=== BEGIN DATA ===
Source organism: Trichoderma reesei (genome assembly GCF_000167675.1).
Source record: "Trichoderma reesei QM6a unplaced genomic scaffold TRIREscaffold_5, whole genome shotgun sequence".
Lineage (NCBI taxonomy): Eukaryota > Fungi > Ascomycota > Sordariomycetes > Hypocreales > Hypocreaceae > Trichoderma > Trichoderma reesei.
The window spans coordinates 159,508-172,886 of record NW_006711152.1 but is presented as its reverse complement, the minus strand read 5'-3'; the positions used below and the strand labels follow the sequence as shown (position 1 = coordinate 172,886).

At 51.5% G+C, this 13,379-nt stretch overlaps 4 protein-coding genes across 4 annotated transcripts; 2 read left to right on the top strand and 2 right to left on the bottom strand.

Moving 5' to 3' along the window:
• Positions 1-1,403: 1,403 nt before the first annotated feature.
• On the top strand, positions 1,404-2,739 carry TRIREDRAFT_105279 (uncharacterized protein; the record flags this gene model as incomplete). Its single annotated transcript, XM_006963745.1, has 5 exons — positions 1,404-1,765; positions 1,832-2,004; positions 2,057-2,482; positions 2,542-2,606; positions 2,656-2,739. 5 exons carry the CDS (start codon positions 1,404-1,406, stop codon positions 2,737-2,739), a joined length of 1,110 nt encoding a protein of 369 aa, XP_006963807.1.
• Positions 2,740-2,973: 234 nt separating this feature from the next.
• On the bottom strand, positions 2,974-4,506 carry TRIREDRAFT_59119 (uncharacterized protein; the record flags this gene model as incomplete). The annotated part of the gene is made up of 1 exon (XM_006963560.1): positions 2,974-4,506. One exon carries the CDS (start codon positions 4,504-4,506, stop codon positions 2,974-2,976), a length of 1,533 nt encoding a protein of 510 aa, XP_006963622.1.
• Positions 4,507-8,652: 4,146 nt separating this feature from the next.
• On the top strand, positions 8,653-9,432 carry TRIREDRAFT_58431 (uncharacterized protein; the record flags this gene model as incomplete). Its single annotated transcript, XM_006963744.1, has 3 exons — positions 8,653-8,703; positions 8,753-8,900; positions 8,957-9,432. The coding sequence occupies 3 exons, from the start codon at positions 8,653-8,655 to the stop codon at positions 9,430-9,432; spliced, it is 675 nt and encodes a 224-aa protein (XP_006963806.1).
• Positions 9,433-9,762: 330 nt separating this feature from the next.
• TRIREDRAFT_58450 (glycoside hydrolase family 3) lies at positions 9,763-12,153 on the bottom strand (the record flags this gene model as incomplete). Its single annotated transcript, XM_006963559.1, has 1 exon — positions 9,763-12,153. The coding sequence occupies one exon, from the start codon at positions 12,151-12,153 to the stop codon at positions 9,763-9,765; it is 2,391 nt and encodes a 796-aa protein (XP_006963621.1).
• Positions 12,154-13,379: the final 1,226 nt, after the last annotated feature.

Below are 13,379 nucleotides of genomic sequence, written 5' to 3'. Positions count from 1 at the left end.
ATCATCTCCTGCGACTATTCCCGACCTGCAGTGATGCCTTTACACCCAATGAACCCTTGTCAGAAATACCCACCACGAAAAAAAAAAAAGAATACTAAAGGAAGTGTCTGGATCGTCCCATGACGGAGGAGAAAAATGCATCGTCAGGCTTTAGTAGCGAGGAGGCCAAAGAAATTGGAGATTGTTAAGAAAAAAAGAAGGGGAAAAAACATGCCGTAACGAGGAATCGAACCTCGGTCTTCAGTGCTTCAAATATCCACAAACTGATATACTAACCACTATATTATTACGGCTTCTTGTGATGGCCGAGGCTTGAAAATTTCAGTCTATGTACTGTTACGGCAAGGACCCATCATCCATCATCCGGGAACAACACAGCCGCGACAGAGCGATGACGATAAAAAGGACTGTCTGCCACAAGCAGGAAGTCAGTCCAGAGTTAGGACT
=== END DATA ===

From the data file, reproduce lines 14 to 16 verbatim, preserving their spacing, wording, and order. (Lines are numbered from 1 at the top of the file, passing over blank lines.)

• TRIREDRAFT_58450 (glycoside hydrolase family 3) lies at positions 9,763-12,153 on the bottom strand (the record flags this gene model as incomplete). Its single annotated transcript, XM_006963559.1, has 1 exon — positions 9,763-12,153. The coding sequence occupies one exon, from the start codon at positions 12,151-12,153 to the stop codon at positions 9,763-9,765; it is 2,391 nt and encodes a 796-aa protein (XP_006963621.1).
• Positions 12,154-13,379: the final 1,226 nt, after the last annotated feature.

Below are 13,379 nucleotides of genomic sequence, written 5' to 3'. Positions count from 1 at the left end.